Exploring the Wales Coast Path: where to stay, where to eat & the ultimate itinerary
Equal parts wild and wonderful, the Wales Coast Path is a walker’s paradise. And with a new festival launching this month there’s never been a better time to see it for yourself. Here, writer Georgia Stephens pulls on her walking boots to discover what the southern section offers.
The Wales Coast Path, all 870 miles of it, is a world first. Nowhere else can you wander undisturbed along a nation’s shore, past flower-speckled meadows, soaring cliffs and emerald headlands, and the tumbling stacked walls of fishing villages seemingly frozen in time.
Views can be wild, drizzly and desolate, in that shade of rugged beauty that Wales is renowned for, and sprinkled with a generous helping of crumbling castles, coastal pubs and twee cottages with mossy slate roofs. In all, the route passes through seven coastal regions, from the city of Chester to the market town of Chepstow, linked by the Path’s blue waymarker of a white dragon-tailed seashell.
From 4 to 19 May this year, the country will be commemorating seven years of uninterrupted seaside strolls with another world first: the Wales Coast Path Walking Festival. Like the path, it will trace the length of the shoreline with over 40 new expert-led walks created by Ramblers Cymru, the majority of which are free to join.
Highlights along the Wales Coast Path
The Pembrokeshire path was Wales’s first national trail and is still as good an introduction as ever to the wonders of the Welsh coast. Here wild, windswept headlands shelter glorious sandy beaches, colonies of puffins nest on wildflower-strewn isles and otherworldly rock formations rise from the ocean, sculpted by the perpetual waves. The full route is serious hiker territory – travelling the length of Pembrokeshire’s undulating coast is said to be equivalent to climbing Everest – but it’s fine to conquer it in sections.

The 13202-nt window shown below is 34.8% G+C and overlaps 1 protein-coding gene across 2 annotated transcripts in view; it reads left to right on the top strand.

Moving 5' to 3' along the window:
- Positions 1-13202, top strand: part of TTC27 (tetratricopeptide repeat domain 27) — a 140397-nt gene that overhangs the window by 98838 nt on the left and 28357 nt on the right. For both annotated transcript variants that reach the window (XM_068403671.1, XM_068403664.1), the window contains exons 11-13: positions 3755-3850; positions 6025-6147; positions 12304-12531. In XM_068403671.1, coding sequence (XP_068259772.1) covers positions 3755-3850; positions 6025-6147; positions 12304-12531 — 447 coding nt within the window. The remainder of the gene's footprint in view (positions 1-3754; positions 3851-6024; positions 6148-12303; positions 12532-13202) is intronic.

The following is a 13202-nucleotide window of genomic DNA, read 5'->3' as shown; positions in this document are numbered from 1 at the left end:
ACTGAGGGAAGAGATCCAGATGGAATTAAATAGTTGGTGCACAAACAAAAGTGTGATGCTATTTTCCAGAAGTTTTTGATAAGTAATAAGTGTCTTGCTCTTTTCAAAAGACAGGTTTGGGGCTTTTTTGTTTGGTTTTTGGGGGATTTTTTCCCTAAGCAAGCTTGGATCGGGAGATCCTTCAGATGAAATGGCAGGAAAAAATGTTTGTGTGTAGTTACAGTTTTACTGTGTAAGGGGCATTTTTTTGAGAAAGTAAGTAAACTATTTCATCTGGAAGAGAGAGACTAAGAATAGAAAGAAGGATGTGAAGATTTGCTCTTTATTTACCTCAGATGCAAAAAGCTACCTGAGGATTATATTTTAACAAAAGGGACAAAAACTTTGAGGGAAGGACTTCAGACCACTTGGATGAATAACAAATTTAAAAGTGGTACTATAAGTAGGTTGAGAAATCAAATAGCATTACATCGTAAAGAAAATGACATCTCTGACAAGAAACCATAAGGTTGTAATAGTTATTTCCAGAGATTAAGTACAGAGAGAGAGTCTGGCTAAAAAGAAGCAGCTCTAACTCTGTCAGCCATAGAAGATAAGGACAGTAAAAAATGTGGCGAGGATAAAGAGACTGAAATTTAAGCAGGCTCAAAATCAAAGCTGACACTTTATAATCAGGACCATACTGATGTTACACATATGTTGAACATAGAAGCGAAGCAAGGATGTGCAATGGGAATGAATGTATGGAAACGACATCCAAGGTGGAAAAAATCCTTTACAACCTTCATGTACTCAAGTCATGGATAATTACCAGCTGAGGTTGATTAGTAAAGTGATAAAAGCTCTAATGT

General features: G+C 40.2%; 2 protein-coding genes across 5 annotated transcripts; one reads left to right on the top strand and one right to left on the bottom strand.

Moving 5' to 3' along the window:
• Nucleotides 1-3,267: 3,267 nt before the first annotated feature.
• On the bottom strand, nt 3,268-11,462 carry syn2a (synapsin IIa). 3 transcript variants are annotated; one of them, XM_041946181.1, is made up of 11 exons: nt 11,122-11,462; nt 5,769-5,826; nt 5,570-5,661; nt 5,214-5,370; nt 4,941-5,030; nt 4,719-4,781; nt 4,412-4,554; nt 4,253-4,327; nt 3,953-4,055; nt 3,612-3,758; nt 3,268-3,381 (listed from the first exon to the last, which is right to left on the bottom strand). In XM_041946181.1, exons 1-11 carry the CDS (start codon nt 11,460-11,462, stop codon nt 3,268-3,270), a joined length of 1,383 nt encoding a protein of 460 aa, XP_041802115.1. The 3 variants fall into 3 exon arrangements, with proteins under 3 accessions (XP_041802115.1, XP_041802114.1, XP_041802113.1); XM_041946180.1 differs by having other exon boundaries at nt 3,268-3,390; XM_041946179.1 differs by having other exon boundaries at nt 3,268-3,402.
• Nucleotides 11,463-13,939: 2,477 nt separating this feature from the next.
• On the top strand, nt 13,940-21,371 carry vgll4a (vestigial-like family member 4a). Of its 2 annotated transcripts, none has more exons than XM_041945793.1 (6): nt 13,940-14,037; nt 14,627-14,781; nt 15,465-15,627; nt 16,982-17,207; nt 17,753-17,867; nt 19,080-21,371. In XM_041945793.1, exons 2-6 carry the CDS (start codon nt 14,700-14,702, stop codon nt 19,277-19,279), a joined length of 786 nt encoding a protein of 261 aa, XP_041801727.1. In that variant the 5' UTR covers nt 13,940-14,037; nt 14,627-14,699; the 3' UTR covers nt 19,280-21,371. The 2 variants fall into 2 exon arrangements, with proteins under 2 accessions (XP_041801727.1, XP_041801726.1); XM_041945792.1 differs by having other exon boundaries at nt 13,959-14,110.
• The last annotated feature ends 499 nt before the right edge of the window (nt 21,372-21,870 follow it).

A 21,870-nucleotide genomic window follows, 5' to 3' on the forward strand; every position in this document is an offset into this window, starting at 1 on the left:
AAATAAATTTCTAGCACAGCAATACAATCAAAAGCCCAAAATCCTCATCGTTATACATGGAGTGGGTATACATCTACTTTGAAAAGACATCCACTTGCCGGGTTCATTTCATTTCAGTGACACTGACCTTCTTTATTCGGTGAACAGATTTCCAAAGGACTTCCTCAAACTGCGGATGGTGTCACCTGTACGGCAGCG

Teetering out on Wales’s rugged northwestern tip, the Isle of Anglesey is ringed by the Coast Path, much of which has been designated an Area of Outstanding Natural Beauty. You’ll travel between wild salt flats and coarse patches of coastal heathland, up and over tussocked dunes and through an RSPB reserve, where you’ll have the chance to spot puffins and guillemots. At a relaxed pace, you’ll likely need around two weeks to see it all.
It doesn’t get much prettier than the Gower, a fifteen-mile-long finger of land pocked with ruined castles, bracken heaths and salt marshes that gradually slips into sweeping bays. It should come as no surprise that this was the UK’s first official Area of Outstanding Natural Beauty. On the west coast, magnificent Rhossili Bay’s three miles of unspoiled golden sand make it one of the UK’s best beaches, while nearby Three Cliffs’ trio of jagged peaks feature among Wales’s most photographed landmarks.
Where to stay in South Wales
Embodying “cwtch” (the Welsh term for an affectionate hug), the Hide at St Donats sets a snug shepherd’s hut, three traditional “cabans” and a four-person lodge within 7.5 acres of woodland overlooking the craggy Heritage Coast. Electric blankets and wood-burning stoves keep things delightfully cosy.
Set in the bucolic heart of the Vale, the Bear dates back to medieval times and was once an impromptu prison for Napoleonic troops. The oldest rooms feature four-poster beds and, if rumours are to be believed, a host of resident ghosts.
Bear Hotel, Cowbridge/Booking.com
Where to eat in South Wales
Quite possibly the only post office with a licensed bar, Pryd o Fwyd offers a fine dining experience at a fraction of the price, within a decidedly no-frills setting. Its passionate chef trained at Claridges and focuses his seasonal menu around local produce – don’t pass up the Salt Marsh lamb.
Set within Dylan Thomas’s favourite pub, this restaurant is a great choice for a posh dinner, serving some of the best food in Laugharne in a moody, candle-lit setting. Its signature duck breast starter is infused with Penderyn’s own whisky, distilled in the foothills of the Brecon Beacons.
Itinerary: the perfect South Wales weekend
While it’s possible to conquer the Wales Coast Path in its entirety, keep in mind that you’d need a minimum of six weeks to complete it – and that’s only if you averaged a whopping twenty miles per day. For an easier introduction, try this section between the Vale of Glamorgan and Carmarthenshire.